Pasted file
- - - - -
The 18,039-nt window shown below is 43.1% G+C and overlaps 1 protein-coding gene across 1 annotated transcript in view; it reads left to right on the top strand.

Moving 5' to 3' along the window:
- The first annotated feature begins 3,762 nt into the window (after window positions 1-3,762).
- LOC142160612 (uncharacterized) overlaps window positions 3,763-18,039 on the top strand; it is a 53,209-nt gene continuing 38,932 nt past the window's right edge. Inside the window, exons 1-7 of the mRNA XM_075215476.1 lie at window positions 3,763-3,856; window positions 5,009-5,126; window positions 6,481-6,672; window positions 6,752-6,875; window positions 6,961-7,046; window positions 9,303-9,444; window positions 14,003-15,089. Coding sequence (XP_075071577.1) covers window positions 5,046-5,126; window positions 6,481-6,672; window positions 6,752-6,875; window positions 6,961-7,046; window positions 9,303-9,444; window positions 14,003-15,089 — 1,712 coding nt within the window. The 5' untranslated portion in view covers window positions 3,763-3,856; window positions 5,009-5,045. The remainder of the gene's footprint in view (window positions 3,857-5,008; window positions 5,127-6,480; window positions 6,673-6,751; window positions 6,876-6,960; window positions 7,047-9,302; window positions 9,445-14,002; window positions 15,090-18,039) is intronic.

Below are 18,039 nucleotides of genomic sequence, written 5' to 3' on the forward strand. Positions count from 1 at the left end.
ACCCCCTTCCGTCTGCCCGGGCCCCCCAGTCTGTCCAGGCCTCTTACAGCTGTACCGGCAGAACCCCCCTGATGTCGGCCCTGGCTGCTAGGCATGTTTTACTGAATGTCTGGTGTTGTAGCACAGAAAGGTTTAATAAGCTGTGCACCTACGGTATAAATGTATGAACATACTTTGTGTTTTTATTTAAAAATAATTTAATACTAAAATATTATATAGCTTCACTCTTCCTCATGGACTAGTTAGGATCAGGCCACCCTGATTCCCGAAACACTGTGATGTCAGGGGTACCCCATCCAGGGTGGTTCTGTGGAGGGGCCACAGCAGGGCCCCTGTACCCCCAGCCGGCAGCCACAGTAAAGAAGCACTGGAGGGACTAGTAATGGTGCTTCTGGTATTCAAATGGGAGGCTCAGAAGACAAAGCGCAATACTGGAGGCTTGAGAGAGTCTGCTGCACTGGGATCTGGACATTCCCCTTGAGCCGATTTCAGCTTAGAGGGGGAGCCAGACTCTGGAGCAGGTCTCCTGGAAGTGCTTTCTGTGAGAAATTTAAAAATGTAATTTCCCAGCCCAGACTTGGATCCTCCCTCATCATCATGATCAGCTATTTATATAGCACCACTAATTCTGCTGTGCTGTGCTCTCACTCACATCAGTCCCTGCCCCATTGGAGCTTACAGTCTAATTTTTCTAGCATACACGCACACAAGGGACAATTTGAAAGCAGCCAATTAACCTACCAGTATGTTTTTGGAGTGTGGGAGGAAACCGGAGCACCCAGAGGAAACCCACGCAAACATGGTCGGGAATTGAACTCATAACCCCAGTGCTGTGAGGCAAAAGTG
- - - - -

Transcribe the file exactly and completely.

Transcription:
The 18,039-nt window shown below is 43.1% G+C and overlaps 1 protein-coding gene across 1 annotated transcript in view; it reads left to right on the top strand.

Moving 5' to 3' along the window:
- The first annotated feature begins 3,762 nt into the window (after window positions 1-3,762).
- LOC142160612 (uncharacterized) overlaps window positions 3,763-18,039 on the top strand; it is a 53,209-nt gene continuing 38,932 nt past the window's right edge. Inside the window, exons 1-7 of the mRNA XM_075215476.1 lie at window positions 3,763-3,856; window positions 5,009-5,126; window positions 6,481-6,672; window positions 6,752-6,875; window positions 6,961-7,046; window positions 9,303-9,444; window positions 14,003-15,089. Coding sequence (XP_075071577.1) covers window positions 5,046-5,126; window positions 6,481-6,672; window positions 6,752-6,875; window positions 6,961-7,046; window positions 9,303-9,444; window positions 14,003-15,089 — 1,712 coding nt within the window. The 5' untranslated portion in view covers window positions 3,763-3,856; window positions 5,009-5,045. The remainder of the gene's footprint in view (window positions 3,857-5,008; window positions 5,127-6,480; window positions 6,673-6,751; window positions 6,876-6,960; window positions 7,047-9,302; window positions 9,445-14,002; window positions 15,090-18,039) is intronic.

Below are 18,039 nucleotides of genomic sequence, written 5' to 3' on the forward strand. Positions count from 1 at the left end.
ACCCCCTTCCGTCTGCCCGGGCCCCCCAGTCTGTCCAGGCCTCTTACAGCTGTACCGGCAGAACCCCCCTGATGTCGGCCCTGGCTGCTAGGCATGTTTTACTGAATGTCTGGTGTTGTAGCACAGAAAGGTTTAATAAGCTGTGCACCTACGGTATAAATGTATGAACATACTTTGTGTTTTTATTTAAAAATAATTTAATACTAAAATATTATATAGCTTCACTCTTCCTCATGGACTAGTTAGGATCAGGCCACCCTGATTCCCGAAACACTGTGATGTCAGGGGTACCCCATCCAGGGTGGTTCTGTGGAGGGGCCACAGCAGGGCCCCTGTACCCCCAGCCGGCAGCCACAGTAAAGAAGCACTGGAGGGACTAGTAATGGTGCTTCTGGTATTCAAATGGGAGGCTCAGAAGACAAAGCGCAATACTGGAGGCTTGAGAGAGTCTGCTGCACTGGGATCTGGACATTCCCCTTGAGCCGATTTCAGCTTAGAGGGGGAGCCAGACTCTGGAGCAGGTCTCCTGGAAGTGCTTTCTGTGAGAAATTTAAAAATGTAATTTCCCAGCCCAGACTTGGATCCTCCCTCATCATCATGATCAGCTATTTATATAGCACCACTAATTCTGCTGTGCTGTGCTCTCACTCACATCAGTCCCTGCCCCATTGGAGCTTACAGTCTAATTTTTCTAGCATACACGCACACAAGGGACAATTTGAAAGCAGCCAATTAACCTACCAGTATGTTTTTGGAGTGTGGGAGGAAACCGGAGCACCCAGAGGAAACCCACGCAAACATGGTCGGGAATTGAACTCATAACCCCAGTGCTGTGAGGCAAAAGTG